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Birthing Positions: Supporting a Woman's Choice in Labour

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Published: 01 December 2019

Cover image for article: Birthing Positions: Supporting a Woman's Choice in Labour

It could be argued that the ideal position for a woman to birth in is the one she adopts if she is not told what to do.

For midwives, the question is, which positions have the best maternal outcomes and how can this information be used to support the women in their care?

Movement as a Coping Strategy

For a long time lying supine was the most commonly used birthing position. Gupta et al. 2017, make the point that this may largely be because birthing assistants are more comfortable with the lying, or semi-sitting position because this is how most are trained to attend births.

However, there are many studies that suggest the supine position is linked to multiple negative maternal and neonatal outcomes. For example, Modrzejewska, Torbé and Torbé (2019) suggest horizontal positions are much less favourable, simply because when a woman's weight is mainly supported by her back she needs to push against gravity, putting the foetus in an unfavourable drive angle in relation to the pelvic floor.

On the other hand, women who use upright mobile positions are known to have shorter labours, receive less intervention, report less severe pain, and describe more satisfaction with their birthing experience compared to women using recumbent positions. Added to this, the freedom to be mobile in labour is likely to be safer because it does not disrupt the normal physiological processes of birth (Ondeck 2014).

Benefits of the Upright Position

Throughout labour and delivery, maternal positions play an important role in the descent of the foetal head and it’s now widely acknowledged that remaining upright has greater benefits in facilitating the progress of labour compared to horizontal positions.

For example, the most recent Cochrane review exploring the impact of different birthing positions shows that upright positions can reduce the duration of the second stage of labour by a mean of 6.6 minutes compared with supine positions (Huang et al. 2019).

Several physiological mechanisms are known to assist the progress of labour when a woman adopts an upright position:

  • Gravity assists the effort of pushing.
  • Contractions are stronger and more effective.
  • The size of the pelvic diameter naturally increases enabling faster progress.

(Huang et al. 2019)

For midwives, the question is, which birthing positions have the best maternal outcomes and how can this information be used to support the women in their care?

Whilst there is no compelling evidence to prove that upright positions affect the intensity of contractions, or the rates of caesarean section, many other benefits have been recognised.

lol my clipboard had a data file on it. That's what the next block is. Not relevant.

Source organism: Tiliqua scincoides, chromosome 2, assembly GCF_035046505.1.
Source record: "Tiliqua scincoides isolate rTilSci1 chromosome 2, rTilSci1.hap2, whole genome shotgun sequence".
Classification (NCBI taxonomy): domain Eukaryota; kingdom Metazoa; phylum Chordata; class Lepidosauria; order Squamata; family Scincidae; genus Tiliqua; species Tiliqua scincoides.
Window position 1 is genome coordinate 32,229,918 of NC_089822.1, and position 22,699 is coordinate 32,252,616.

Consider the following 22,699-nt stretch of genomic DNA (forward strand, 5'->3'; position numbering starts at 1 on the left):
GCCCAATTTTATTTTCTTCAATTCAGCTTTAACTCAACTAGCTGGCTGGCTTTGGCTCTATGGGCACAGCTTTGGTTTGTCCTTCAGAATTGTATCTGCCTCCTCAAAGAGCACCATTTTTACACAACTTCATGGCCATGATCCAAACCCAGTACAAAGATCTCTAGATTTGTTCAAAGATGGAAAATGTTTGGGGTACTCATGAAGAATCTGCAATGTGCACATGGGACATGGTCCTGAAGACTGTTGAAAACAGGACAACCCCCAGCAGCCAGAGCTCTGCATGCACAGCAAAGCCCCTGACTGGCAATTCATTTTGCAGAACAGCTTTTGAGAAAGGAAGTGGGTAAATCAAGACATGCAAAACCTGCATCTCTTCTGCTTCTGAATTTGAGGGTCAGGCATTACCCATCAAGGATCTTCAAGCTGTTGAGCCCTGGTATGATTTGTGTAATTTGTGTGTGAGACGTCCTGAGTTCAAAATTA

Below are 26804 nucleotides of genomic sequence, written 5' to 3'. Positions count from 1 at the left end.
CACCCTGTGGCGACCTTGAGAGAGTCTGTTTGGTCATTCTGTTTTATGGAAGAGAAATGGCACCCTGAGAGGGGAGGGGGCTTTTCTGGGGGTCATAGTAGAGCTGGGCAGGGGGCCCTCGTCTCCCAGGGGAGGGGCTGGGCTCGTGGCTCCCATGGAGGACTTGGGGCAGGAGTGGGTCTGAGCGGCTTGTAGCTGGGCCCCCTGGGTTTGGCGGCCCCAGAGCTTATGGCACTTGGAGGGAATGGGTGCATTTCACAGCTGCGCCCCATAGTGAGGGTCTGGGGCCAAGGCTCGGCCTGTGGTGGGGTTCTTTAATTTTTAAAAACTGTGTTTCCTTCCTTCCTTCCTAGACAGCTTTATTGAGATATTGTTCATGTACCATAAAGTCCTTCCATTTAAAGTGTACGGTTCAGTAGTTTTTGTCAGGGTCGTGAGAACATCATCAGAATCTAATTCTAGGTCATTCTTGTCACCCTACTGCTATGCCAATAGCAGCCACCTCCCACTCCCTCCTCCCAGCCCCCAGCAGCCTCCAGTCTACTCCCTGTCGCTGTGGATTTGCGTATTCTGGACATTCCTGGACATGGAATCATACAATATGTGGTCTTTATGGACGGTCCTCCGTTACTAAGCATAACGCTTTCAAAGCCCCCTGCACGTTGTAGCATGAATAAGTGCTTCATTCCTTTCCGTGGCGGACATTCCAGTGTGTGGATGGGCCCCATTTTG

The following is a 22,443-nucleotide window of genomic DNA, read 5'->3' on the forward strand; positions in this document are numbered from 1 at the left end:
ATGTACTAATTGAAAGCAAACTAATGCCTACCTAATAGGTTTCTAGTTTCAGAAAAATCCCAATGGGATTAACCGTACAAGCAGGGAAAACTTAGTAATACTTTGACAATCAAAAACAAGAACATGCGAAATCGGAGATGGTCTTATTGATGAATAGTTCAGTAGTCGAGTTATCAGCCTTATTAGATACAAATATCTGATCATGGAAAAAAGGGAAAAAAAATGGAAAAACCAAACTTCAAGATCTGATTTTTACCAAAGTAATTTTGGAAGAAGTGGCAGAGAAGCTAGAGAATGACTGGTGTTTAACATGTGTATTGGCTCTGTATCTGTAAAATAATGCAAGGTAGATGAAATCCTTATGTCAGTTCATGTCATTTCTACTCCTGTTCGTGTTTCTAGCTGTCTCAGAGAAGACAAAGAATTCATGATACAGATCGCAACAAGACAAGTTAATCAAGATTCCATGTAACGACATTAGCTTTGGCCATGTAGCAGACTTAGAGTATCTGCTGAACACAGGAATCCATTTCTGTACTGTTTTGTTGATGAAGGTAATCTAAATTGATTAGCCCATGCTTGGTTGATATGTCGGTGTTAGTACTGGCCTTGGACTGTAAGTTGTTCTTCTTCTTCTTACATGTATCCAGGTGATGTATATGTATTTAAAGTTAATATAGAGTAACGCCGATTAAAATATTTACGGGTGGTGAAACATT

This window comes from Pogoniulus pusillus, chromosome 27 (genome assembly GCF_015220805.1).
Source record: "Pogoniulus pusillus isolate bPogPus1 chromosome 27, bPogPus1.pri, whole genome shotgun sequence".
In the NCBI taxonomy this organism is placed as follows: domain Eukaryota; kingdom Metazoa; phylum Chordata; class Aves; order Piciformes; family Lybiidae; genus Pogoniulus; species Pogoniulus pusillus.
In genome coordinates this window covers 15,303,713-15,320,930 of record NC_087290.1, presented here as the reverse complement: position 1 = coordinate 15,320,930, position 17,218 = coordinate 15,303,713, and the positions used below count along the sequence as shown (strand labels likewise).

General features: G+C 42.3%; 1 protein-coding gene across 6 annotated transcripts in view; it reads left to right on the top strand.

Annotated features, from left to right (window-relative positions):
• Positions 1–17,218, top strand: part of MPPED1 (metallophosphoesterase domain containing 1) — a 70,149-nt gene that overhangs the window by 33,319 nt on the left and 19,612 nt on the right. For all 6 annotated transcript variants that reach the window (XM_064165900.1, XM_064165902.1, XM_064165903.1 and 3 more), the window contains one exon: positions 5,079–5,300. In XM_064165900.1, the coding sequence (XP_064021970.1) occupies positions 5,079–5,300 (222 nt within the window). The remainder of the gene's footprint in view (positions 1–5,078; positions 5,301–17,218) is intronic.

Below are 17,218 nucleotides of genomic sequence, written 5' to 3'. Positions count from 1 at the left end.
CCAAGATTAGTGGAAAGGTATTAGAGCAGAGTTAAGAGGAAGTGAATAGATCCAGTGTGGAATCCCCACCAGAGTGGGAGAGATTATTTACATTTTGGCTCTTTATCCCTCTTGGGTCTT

• Vertical positions such as standing, squatting and kneeling are associated with a reduction in the duration of the second stage of labour.
  • Upright positions are associated with a significant reduction in instrumental deliveries.
  • Greater alignment of the foetus during the passage through the pelvis assists delivery.
  • Contractions assisted by gravity help support the birthing process.

(Royal College of Midwives 2018)

Modrzejewska, Torbé and Torbé, 2019 add the following benefits in support of upright birthing:

  • Vertical positions make it possible to maintain the mobility of the pelvic floor, especially the sacroiliac joints, which allows it to reach its optimal capacity.
  • Staying in motion and in an upright position until the end of labour ensures maximal relaxation of the pelvic floor muscles.
  • Vertical positions increase the strength, frequency and regularity of uterine contractions.
  • The direction of gravity coinciding with the direction of expulsive uterine contractions allows the cervix to open more quickly.
  • Perineal damage is reduced as the pressure of the foetal head is focused more evenly in the centre of the outlet, rather than on the perineum, allowing the tissues to be stretched more evenly.

Upright positions are also associated with a reduction in pain, which as Modrzejewska, Torbé and Torbé, (2019) suggest can be explained by the possibility of ‘discharging the tension’ through greater freedom of movement together with less compression of the pelvic nerves by the pregnant uterus and foetus.

These advantages are making upright birthing a popular choice for many women, but there are also some disadvantages associated with the upright position such as an increased risk of postpartum haemorrhage as well as greater difficulties in accurate monitoring.

Informed choice and the use of birth plans go a long way to help women feel confident in moving about and selecting the birth position of their choice.

Evaluating the Research

Researching birthing positions can be fraught with difficulty as none of the recent studies adequately defines or describes the positions, or their biomechanical impact in detail. As Desseauve et al. (2017) points out, the effect of one position relative to that of another requires precise definitions of each position and their maternal biomechanical consequences, as well as safe measurement methods.

Gupta et al. 2017 agree, suggesting that overall research evidence based on the latest Cochrane review is not of good quality. Whilst most researchers agree that the length of time women had to push may be reduced, the effect was very small, and any benefits might be outweighed by the tendency to lose more blood. In other words, the results should be interpreted with caution because of poorly conducted studies, variations between trials and how the findings were analysed.